This morning, my boys and I returned to church. For the past five and a half months, the Universalist Unitarian Church of Farmington was closed for construction. The problem? Our 160-plus year old meeting-house and it’s newer additions were far from accessible to the disabled. From the rocky, uneven parking lot to the series of steps needed to enter the meeting-house, our boast at being a welcoming congregation was limited to welcoming those who could manage the unwelcoming barriers in and out of church. We closed at the end of June, with plans to reopen in September, but construction rarely proceeds as planned, and numerous delays pushed that day back to today. There’s still work to be done. An elevator, connecting the meeting-house to the lower level of the building, should be complete in January. Other odds and ends are yet to be installed as well. But we’re back, and that’s what matters most now.
Five and a half months is a long time to go without a church meeting as church. Honestly, the first two months were a gift. We traveled extensively this summer, and for many of the weekends of July and August, we weren’t around anyway. I’ll admit to enjoying the break in Sunday routine and taking pleasure in extended jammie time. By September, I was ready to return, although I admit to luxuriating in our free Sunday mornings, the only morning of the week with no driving force behind it to do anything. I’ve moved from anxiously anticipating the opening to a rather apathetic stance toward this church I love and back to anticipation. Good thing we’re back before I cycled ’round again.
Today did not disappoint. I’d been in the building the previous day, cleaning and preparing with dozens of congregants as eager as I. But none of that prepared me for the elation I experienced pulling up to UUCF this morning for service. Stepping into the gathering hall in the basement, filling with familiar faces, brought a flood of love. Love for a place that’s endured the decades, changing as needed, even when change hurt. Love for the spirit the church embodies, enduring throughout those changes. Love for that community, that welcoming community, dedicated to creating a place for the religious (or not so religious) progressive, the spiritual seeker, and the lost.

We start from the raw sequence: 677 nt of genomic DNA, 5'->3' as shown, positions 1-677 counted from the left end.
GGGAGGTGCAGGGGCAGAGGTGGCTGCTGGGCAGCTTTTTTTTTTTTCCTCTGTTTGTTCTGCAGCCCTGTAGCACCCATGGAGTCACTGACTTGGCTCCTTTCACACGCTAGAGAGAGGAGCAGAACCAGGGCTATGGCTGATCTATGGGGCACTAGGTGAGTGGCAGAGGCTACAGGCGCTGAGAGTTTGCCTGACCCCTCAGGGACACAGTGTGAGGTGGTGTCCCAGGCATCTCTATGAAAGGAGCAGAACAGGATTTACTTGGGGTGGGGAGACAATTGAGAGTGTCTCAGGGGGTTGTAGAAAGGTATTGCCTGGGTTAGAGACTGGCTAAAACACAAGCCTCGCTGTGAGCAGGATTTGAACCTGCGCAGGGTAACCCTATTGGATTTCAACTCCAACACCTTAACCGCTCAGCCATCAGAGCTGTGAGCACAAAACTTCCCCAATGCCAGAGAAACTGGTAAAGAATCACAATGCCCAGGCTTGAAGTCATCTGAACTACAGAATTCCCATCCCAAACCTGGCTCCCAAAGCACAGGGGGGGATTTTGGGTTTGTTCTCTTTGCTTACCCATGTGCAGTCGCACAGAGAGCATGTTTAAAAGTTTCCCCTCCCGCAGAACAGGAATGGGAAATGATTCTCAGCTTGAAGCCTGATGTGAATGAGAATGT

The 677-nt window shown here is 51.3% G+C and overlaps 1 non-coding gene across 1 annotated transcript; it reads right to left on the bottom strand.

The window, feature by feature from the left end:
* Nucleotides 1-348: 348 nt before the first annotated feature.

I hung my coat and ascended to the new, accessible vestibule and entered the meeting-house. With ten minutes to go before the service, the room was filling rapidly. I found a spot with friends, and our smiles reflected in each other’s faces. Despite the setbacks, delays, meetings (sometimes unpleasant), and upheaval, we were still there. More than that, we were there with energy and enthusiasm for the place we’d been drawn to two, five, ten, and even forty years earlier.
It’s been four for the boys and I, four years of previously unimaginable change and a fair amount of pain and and the healing that follows, if we allow it. Four years I can’t imagine having managed (managed sanity, at least) without that community. Sometimes all that help me together was singing hymns in the meeting-house on a Sunday morning. When chaos erupts, any small routine can anchor a soul to earth, and those hymns sung in that community were my anchors many times. With questioning encouraged, my wondering children found a home where deliberation rather than doctrine dominate. Reason rules, compassion and acceptance accompany that reason, making this a home with a heart and soul, not just a brain.
This morning, my boys and I returned to church. We returned to a place that existed long before we were imagined and will, with the strength of community witnessed through these last, long five and a half months, continue long after we’re gone.